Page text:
I’m just back from a conference in Boston where there was a great deal of discussion about the idea of the ‘social investment welfare state’ which I found really fascinating. Many countries have moved in recent years to go beyond ‘passive’ social transfers and to ‘activate’ their labour force. But there are many different ways of doing this. The interesting thing is that the policies that are the most socially equitable are now turning out to be the most economically effective too. New books (1) by Nathalie Morel, Bruno Palier, and Joakim Palme and by Anton Hemerijck show that the countries that invest heavily in early childhood education, in continuous education opportunity, in high-quality training schemes, and in making it easier for women to take part in the workforce, have both higher growth and productivity rates and less inequality and poverty. An important part of the package is to have high levels of secure benefits as transition measures when people are not in employment or in training. And it seems we don’t already have to be Sweden or the Netherlands before we can start to do relevant things at all.
However, one of the implications of work in this field is that our standard ways of doing national accounts work against adopting the right priorities. Relevant expenditures are counted as transfer or consumption spending rather than investment spending. So it’s all too easy for governments to cut them back in recessionary times.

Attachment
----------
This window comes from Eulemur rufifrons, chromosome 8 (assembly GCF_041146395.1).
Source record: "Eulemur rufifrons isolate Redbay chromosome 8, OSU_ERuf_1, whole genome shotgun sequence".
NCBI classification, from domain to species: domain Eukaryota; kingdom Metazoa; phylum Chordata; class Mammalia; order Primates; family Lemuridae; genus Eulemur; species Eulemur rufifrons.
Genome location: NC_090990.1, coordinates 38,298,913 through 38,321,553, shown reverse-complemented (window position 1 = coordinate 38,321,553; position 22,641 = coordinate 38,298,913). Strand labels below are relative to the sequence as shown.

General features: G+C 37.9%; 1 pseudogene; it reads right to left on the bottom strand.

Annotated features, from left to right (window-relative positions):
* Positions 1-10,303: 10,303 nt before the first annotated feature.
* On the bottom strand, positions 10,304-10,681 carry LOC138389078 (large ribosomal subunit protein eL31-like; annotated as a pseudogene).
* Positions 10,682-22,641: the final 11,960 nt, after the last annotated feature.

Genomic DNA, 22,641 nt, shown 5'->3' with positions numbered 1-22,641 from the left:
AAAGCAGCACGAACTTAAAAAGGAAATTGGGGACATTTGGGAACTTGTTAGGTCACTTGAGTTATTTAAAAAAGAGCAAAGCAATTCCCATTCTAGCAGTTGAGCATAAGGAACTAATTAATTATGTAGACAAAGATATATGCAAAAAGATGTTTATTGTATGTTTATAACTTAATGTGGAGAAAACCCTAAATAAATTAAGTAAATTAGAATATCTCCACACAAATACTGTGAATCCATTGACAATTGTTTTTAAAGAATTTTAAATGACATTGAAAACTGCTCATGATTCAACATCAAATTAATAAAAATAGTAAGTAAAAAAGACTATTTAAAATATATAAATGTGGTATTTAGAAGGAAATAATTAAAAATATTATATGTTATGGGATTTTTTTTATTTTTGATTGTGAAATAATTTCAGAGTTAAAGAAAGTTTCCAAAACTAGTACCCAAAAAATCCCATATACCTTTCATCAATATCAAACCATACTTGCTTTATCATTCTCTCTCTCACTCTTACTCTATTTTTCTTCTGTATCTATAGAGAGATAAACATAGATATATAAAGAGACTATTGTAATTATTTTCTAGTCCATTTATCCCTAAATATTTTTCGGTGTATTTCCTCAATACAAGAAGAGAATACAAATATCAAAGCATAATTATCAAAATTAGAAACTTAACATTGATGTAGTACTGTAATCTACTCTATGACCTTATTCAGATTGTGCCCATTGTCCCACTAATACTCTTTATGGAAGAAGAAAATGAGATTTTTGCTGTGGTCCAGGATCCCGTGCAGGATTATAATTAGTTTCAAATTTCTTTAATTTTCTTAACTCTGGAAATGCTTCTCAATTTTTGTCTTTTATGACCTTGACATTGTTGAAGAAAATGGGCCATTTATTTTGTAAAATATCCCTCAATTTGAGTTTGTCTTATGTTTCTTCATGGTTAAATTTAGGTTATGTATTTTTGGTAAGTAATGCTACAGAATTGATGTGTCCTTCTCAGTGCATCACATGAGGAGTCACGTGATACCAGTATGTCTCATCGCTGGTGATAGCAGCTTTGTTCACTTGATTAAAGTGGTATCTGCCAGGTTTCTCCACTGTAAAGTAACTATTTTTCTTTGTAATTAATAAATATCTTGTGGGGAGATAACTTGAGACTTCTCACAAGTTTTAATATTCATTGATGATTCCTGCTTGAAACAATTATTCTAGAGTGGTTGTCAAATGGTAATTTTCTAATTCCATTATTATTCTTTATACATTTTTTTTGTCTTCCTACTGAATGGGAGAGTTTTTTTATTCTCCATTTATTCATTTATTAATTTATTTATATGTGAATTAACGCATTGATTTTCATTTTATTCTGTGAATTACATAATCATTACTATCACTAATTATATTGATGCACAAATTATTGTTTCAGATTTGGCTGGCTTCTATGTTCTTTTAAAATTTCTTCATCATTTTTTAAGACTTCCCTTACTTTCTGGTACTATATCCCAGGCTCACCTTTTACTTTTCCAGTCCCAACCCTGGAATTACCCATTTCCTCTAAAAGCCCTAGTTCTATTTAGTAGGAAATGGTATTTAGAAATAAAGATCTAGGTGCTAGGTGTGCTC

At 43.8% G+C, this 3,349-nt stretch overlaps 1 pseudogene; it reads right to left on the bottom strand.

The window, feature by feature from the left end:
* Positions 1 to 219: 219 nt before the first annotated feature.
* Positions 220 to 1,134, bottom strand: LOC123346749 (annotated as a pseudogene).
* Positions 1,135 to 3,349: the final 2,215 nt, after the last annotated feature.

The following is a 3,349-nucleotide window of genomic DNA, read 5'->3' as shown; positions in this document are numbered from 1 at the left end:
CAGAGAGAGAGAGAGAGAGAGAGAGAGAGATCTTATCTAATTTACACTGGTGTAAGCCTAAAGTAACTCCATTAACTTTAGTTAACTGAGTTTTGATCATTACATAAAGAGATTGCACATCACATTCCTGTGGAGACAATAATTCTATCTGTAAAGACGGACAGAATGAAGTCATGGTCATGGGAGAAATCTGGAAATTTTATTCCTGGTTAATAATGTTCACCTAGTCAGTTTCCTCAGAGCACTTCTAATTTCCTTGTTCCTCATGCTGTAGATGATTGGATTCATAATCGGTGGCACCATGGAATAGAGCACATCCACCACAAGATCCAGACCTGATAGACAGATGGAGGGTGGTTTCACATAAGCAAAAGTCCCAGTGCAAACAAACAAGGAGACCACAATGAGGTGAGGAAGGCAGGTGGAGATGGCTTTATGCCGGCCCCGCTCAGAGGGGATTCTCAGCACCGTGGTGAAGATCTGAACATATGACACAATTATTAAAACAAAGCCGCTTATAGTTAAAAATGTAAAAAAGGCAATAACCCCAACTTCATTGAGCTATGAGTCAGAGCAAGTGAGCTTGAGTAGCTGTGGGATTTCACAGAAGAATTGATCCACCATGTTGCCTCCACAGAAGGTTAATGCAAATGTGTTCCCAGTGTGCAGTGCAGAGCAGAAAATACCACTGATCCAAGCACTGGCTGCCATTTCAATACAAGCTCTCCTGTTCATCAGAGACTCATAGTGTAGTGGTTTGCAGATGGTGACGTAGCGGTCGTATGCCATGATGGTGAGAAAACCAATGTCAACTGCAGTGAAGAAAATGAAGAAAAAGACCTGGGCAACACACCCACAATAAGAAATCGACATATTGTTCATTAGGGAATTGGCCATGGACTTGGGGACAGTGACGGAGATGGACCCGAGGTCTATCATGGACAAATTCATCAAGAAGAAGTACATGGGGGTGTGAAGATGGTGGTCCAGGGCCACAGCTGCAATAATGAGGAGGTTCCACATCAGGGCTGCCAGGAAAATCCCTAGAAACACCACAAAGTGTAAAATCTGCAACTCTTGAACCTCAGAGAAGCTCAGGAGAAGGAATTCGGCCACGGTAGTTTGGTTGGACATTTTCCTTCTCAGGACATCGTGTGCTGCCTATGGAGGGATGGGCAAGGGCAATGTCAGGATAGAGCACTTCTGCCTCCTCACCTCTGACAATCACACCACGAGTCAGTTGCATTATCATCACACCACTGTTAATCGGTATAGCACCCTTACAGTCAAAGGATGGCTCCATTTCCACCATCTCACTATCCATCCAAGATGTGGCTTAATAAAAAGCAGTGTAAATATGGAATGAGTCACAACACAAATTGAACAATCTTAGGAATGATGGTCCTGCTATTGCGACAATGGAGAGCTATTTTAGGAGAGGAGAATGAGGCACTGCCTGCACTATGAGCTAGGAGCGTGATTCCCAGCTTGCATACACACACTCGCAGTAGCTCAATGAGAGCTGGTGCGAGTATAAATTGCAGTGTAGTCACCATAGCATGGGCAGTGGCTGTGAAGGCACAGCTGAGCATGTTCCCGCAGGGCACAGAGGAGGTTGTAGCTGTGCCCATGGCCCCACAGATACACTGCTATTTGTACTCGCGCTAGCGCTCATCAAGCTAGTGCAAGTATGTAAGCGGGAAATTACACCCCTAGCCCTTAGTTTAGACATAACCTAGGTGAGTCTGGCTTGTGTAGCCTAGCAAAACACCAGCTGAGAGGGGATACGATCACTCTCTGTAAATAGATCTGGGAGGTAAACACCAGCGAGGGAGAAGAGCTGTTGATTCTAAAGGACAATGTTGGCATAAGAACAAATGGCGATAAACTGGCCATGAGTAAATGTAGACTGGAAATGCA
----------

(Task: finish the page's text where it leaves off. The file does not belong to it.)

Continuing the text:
Remember Sarkozy’s Commission on the on the Measurement of Economic Performance and Social Progress, prepared by Amartya Sen, Joseph Stiglitz, and others? It opened up the question of what growth is for anyway, and what we count when we measure GDP in ways that prioritized ‘societal well-being, as well as measures of economic, environmental, and social sustainability’. The Institute for New Economic Thinking sponsors lots of interesting initiatives in economic theory and comparative analysis.
In historical terms, we are still in a very early phase of response to the latest global crisis. We don’t yet know if it will prove to be a turning-point in the dominant economic paradigm. Lots of people are starting to do the necessary thinking. They need to get out into the wider political debate.
(1) The first of these book is expensive*, but it should be in paperback edition by summer; the second will be published in the autumn. *Update – the Policy Press website quotes what may be the best price to date.